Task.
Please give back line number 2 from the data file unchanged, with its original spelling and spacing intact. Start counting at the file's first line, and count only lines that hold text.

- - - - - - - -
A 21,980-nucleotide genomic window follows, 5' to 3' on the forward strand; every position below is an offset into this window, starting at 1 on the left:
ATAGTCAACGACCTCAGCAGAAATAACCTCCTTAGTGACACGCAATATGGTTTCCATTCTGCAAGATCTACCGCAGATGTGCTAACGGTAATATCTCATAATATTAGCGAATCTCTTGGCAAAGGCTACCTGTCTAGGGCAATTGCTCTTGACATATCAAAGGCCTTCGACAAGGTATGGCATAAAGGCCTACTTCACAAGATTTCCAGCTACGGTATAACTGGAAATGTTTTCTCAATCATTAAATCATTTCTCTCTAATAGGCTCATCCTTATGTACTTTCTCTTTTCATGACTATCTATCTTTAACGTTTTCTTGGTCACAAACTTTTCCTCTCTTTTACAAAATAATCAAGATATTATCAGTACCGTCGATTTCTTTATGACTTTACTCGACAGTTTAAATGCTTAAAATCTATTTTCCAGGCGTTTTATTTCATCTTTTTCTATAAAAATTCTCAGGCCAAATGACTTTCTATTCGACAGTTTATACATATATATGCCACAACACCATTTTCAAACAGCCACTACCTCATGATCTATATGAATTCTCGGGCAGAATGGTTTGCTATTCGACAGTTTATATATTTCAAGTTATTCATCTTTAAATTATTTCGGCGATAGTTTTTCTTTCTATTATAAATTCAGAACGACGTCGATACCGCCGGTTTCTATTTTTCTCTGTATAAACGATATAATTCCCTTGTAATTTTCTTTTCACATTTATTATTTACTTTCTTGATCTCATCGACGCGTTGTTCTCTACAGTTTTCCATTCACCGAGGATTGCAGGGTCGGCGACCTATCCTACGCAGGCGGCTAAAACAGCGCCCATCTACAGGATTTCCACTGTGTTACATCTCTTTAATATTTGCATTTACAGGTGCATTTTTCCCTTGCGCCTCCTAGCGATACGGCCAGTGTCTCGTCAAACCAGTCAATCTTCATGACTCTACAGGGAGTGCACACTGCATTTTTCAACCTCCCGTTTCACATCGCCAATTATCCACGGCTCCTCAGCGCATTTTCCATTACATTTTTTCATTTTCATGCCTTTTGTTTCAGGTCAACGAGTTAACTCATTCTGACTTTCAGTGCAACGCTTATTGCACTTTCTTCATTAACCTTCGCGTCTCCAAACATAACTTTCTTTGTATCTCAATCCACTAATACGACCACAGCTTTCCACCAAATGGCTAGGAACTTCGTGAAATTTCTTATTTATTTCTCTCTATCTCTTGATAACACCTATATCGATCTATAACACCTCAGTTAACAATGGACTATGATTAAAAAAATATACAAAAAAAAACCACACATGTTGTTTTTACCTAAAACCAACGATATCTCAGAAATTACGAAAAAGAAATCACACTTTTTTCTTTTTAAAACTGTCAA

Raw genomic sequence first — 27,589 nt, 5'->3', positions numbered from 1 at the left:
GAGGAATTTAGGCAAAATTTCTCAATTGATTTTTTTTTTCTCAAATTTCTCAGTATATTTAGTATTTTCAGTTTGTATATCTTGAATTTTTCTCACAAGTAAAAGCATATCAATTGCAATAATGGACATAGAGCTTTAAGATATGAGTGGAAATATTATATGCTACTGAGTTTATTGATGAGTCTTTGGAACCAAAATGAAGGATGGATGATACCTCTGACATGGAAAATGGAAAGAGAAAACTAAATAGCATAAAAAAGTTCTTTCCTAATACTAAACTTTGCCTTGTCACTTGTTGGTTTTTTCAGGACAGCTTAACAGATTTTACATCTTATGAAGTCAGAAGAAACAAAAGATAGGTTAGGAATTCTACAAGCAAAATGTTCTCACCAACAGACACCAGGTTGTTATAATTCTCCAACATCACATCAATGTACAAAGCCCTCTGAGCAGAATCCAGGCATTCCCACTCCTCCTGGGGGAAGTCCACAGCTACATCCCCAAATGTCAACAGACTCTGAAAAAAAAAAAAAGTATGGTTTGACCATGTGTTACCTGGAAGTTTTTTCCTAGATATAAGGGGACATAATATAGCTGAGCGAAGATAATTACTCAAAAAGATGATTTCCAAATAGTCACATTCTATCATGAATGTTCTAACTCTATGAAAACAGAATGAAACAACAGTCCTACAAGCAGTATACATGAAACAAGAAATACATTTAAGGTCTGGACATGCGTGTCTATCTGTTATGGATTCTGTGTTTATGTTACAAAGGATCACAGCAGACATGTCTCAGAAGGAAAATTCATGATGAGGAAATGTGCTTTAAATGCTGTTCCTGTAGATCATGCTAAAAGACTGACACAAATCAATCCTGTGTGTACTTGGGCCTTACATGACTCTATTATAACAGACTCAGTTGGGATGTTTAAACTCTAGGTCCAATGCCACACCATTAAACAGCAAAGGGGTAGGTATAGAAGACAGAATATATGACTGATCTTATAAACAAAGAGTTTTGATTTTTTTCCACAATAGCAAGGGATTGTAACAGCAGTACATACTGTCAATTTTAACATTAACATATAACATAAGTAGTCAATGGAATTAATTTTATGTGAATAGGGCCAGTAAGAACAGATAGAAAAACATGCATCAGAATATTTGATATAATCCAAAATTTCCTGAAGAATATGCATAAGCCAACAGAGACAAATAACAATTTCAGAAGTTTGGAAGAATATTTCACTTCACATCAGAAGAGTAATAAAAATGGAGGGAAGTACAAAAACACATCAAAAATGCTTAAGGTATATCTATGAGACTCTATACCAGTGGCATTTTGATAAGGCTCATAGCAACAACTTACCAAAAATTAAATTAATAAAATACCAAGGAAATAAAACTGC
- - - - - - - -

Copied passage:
ATAGTCAACGACCTCAGCAGAAATAACCTCCTTAGTGACACGCAATATGGTTTCCATTCTGCAAGATCTACCGCAGATGTGCTAACGGTAATATCTCATAATATTAGCGAATCTCTTGGCAAAGGCTACCTGTCTAGGGCAATTGCTCTTGACATATCAAAGGCCTTCGACAAGGTATGGCATAAAGGCCTACTTCACAAGATTTCCAGCTACGGTATAACTGGAAATGTTTTCTCAATCATTAAATCATTTCTCTCTAATAGGCTCATCCTTATGTACTTTCTCTTTTCATGACTATCTATCTTTAACGTTTTCTTGGTCACAAACTTTTCCTCTCTTTTACAAAATAATCAAGATATTATCAGTACCGTCGATTTCTTTATGACTTTACTCGACAGTTTAAATGCTTAAAATCTATTTTCCAGGCGTTTTATTTCATCTTTTTCTATAAAAATTCTCAGGCCAAATGACTTTCTATTCGACAGTTTATACATATATATGCCACAACACCATTTTCAAACAGCCACTACCTCATGATCTATATGAATTCTCGGGCAGAATGGTTTGCTATTCGACAGTTTATATATTTCAAGTTATTCATCTTTAAATTATTTCGGCGATAGTTTTTCTTTCTATTATAAATTCAGAACGACGTCGATACCGCCGGTTTCTATTTTTCTCTGTATAAACGATATAATTCCCTTGTAATTTTCTTTTCACATTTATTATTTACTTTCTTGATCTCATCGACGCGTTGTTCTCTACAGTTTTCCATTCACCGAGGATTGCAGGGTCGGCGACCTATCCTACGCAGGCGGCTAAAACAGCGCCCATCTACAGGATTTCCACTGTGTTACATCTCTTTAATATTTGCATTTACAGGTGCATTTTTCCCTTGCGCCTCCTAGCGATACGGCCAGTGTCTCGTCAAACCAGTCAATCTTCATGACTCTACAGGGAGTGCACACTGCATTTTTCAACCTCCCGTTTCACATCGCCAATTATCCACGGCTCCTCAGCGCATTTTCCATTACATTTTTTCATTTTCATGCCTTTTGTTTCAGGTCAACGAGTTAACTCATTCTGACTTTCAGTGCAACGCTTATTGCACTTTCTTCATTAACCTTCGCGTCTCCAAACATAACTTTCTTTGTATCTCAATCCACTAATACGACCACAGCTTTCCACCAAATGGCTAGGAACTTCGTGAAATTTCTTATTTATTTCTCTCTATCTCTTGATAACACCTATATCGATCTATAACACCTCAGTTAACAATGGACTATGATTAAAAAAATATACAAAAAAAAACCACACATGTTGTTTTTACCTAAAACCAACGATATCTCAGAAATTACGAAAAAGAAATCACACTTTTTTCTTTTTAAAACTGTCAA